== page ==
When Aziz orchestrated the August 2008 coup that enabled him to take the presidency, big backers like the African Union and the US were furious and froze all non-humanitarian funding and applied sanctions, while the French government condemned the act. Later, without sending their own observers (and presumably with much encouragement from France, which did a political pirouette, and AFRICOM) they relented, accepted the presidential election as “free and fair” and restored a lot of the funding. The EU was mollified, NATO commended their cooperation, and the African Union, with help from from Mauritania’s long-time Libyan ally Colonel Gaddafi, welcomed Mauritania back into the fold.
With the passage of time, the situation in Mauritania has changed, and there are now several reasons why this situation needs to be urgently reviewed.
- If the election in 2009 was “free and fair”, why did Aziz’ administration need a completely new voter registration census (which apparently failed*) just two years later?
- What happened to the fancy biometric identification system devised in September 2010, and supposed to be complete by 20 June 2011, and which promised to make registration a simple, efficient process?
- How was the US$102k of the US$258k UNDP 2010-13 grant – destined to support the electoral cycle – actually used?
- Why was additional funding needed at all, given that the ousted Abdallahi government already received significant sums for national registration, election systems etc in 2006 for the 2007 election?
- Why hasn’t the Senate election, meant to renew one-third of the members and cancelled in April 2011, happened yet?
- What was the result of the “electoral review” that was announced on 31 May 2011, and which was to last from 1 June to 31 August 2011?
- Why was the registration process halted even though doing that would prevent elections in November?
- Why were the November parliamentary and municipal elections postponed indefinitely, again without a decent explanation?
The result of all the above is that there is no government in Mauritania. There are politicians who were voted into office in the last elections, and they are doubtless still drawing salaries, but their mandate expired in November 2011. This is the plain truth, and supported by law, as stated in the constitution and legal statutes. Now, the illegitimate government is using the power it has retained by false pretences to change the constitution, using one of the only two methods prescribed: a special conference of both houses of parliament.
The other option is a national referendum. Neither option is valid at this time, and therefore no changes to the constitution can be considered valid. The problem here is, the houses are supposed to debate and then vote, and they need to be representative of the electorate. This is impossible once the mandate has expired. The fraudulent government is seeking to bestow legitimacy on itself retrospectively by altering the constitution after their mandate expired. In fact, there was no debate. As usual, the parliamentary session was called, then immediately postponed. When it reconvened a now-familiar pattern developed: some drama erupted so that the opposition MPs withdrew in a boycott, and the changes were pushed through with only a vote and no debate.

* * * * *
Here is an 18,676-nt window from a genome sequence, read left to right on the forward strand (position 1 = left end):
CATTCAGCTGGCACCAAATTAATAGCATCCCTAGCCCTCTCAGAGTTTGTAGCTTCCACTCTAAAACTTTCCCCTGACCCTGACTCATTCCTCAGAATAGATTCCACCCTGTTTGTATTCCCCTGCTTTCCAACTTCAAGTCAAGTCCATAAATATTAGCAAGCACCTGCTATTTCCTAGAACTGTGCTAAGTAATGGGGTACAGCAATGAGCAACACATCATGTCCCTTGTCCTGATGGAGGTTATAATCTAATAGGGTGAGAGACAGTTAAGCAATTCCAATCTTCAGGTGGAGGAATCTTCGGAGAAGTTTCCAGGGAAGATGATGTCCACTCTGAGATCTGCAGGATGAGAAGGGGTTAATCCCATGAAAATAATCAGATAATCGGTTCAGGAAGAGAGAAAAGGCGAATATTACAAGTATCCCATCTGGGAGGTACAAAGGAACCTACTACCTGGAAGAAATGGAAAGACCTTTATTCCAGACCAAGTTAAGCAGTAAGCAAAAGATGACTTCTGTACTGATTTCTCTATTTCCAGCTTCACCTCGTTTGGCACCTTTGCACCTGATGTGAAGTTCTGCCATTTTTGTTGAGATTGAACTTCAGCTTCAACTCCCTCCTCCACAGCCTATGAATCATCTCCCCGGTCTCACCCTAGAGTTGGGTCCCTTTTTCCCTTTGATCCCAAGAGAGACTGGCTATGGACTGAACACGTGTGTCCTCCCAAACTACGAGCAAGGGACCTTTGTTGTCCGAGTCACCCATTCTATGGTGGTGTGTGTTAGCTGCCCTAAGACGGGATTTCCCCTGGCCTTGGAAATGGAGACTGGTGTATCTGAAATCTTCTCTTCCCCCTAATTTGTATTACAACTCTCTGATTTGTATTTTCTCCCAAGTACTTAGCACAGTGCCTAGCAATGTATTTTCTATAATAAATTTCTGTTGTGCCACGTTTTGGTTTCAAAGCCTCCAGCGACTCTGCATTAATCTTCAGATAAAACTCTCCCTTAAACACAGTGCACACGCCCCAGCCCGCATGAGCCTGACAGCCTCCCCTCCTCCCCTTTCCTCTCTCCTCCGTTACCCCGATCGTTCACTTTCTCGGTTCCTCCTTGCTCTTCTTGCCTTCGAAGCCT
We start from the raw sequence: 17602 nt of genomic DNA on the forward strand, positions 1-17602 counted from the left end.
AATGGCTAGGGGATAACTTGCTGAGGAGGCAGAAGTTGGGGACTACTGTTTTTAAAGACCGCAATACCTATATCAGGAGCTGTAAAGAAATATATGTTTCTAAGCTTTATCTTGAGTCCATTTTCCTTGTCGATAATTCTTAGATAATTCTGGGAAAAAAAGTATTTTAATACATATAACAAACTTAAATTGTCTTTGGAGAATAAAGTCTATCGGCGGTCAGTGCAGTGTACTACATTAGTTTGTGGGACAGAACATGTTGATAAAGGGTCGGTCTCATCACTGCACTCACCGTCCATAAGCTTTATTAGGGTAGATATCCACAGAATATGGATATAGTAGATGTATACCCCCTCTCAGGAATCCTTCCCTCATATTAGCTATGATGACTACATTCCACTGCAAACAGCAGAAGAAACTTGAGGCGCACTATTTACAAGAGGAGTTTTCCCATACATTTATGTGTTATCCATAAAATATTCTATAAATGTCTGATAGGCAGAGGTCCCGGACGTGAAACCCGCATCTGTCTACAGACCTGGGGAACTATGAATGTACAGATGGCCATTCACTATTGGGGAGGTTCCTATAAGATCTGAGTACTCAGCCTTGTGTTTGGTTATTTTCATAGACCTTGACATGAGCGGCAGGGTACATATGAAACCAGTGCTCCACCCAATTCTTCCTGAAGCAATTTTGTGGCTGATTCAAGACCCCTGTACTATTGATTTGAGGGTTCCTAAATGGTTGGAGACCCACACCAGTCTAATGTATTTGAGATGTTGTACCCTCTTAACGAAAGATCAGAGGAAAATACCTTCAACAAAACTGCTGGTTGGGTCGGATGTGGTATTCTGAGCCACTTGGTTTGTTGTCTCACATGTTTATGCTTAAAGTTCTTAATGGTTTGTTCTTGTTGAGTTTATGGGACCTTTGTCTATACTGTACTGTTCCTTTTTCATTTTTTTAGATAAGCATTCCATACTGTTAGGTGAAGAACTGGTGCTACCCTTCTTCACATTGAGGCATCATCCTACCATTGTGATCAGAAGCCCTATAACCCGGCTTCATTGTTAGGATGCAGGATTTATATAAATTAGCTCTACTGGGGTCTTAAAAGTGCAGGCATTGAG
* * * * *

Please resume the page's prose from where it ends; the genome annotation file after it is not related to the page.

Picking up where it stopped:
The government was arguably more active after what can only be described as a soft coup than it was during its legal term. In November 2011, it approved an electoral commission in a statement which said the Mauritanian national dialogue held on October 19th recommended organising municipal and parliamentary elections before March 2012, based on a ruling from the Mauritanian constitutional council. That deadline has passed and the elections have not taken place.
I am reminded that, after the international community reacted strongly to the 2008 coup, Aziz went on a charm offensive, claiming that his actions were a response to “anti-constitutional” oppression by the previous government.
Given the unconstitutional acts of his government and the brutal repression waged by his regime against peaceful unarmed protesters, that last part really takes the cake, and it brings me to my last question for this article:
- Why is international funding not being frozen with a clear demand to complete registration and hold elections, with international observers present, by a set date?
It is important to note that while the IMF and World Bank are a law unto themselves, the source of funds from the United Nations, European Union, European Commission, United States government, etc being handed to this military junta are the taxes paid by ordinary people like you and me. If the people in power in our respective countries won’t do the right thing of their own volition then we will have to make our voices heard to force them to take immediate and affirmative action. And I don’t mean some wishy-washy rhetoric about “we hope” or “it would be advisable” or “we urge”. No. I mean they need to say “This is our people’s money and we only derive our authority from them. We are freezing all funds immediately, and you have to:
- immediately return all the money we sent you since November 2011;
- resume the census within 7 days;
- remove your ambassadors, envoys and government representatives within 10 days;
- let our observers in to monitor both the census and the elections by the end of April;